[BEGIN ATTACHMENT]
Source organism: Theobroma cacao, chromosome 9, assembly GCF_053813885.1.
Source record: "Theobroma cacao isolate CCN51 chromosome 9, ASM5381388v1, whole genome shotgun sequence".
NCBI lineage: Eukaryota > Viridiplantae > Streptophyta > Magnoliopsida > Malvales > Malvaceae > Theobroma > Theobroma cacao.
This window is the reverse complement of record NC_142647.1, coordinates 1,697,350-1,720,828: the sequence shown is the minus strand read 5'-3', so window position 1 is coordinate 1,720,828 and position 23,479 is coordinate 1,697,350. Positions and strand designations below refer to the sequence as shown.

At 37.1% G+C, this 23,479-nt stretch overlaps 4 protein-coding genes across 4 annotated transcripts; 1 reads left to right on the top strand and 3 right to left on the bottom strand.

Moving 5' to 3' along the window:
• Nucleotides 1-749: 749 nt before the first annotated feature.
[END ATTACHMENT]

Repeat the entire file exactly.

Source organism: Theobroma cacao, chromosome 9, assembly GCF_053813885.1.
Source record: "Theobroma cacao isolate CCN51 chromosome 9, ASM5381388v1, whole genome shotgun sequence".
NCBI lineage: Eukaryota > Viridiplantae > Streptophyta > Magnoliopsida > Malvales > Malvaceae > Theobroma > Theobroma cacao.
This window is the reverse complement of record NC_142647.1, coordinates 1,697,350-1,720,828: the sequence shown is the minus strand read 5'-3', so window position 1 is coordinate 1,720,828 and position 23,479 is coordinate 1,697,350. Positions and strand designations below refer to the sequence as shown.

At 37.1% G+C, this 23,479-nt stretch overlaps 4 protein-coding genes across 4 annotated transcripts; 1 reads left to right on the top strand and 3 right to left on the bottom strand.

Moving 5' to 3' along the window:
• Nucleotides 1-749: 749 nt before the first annotated feature.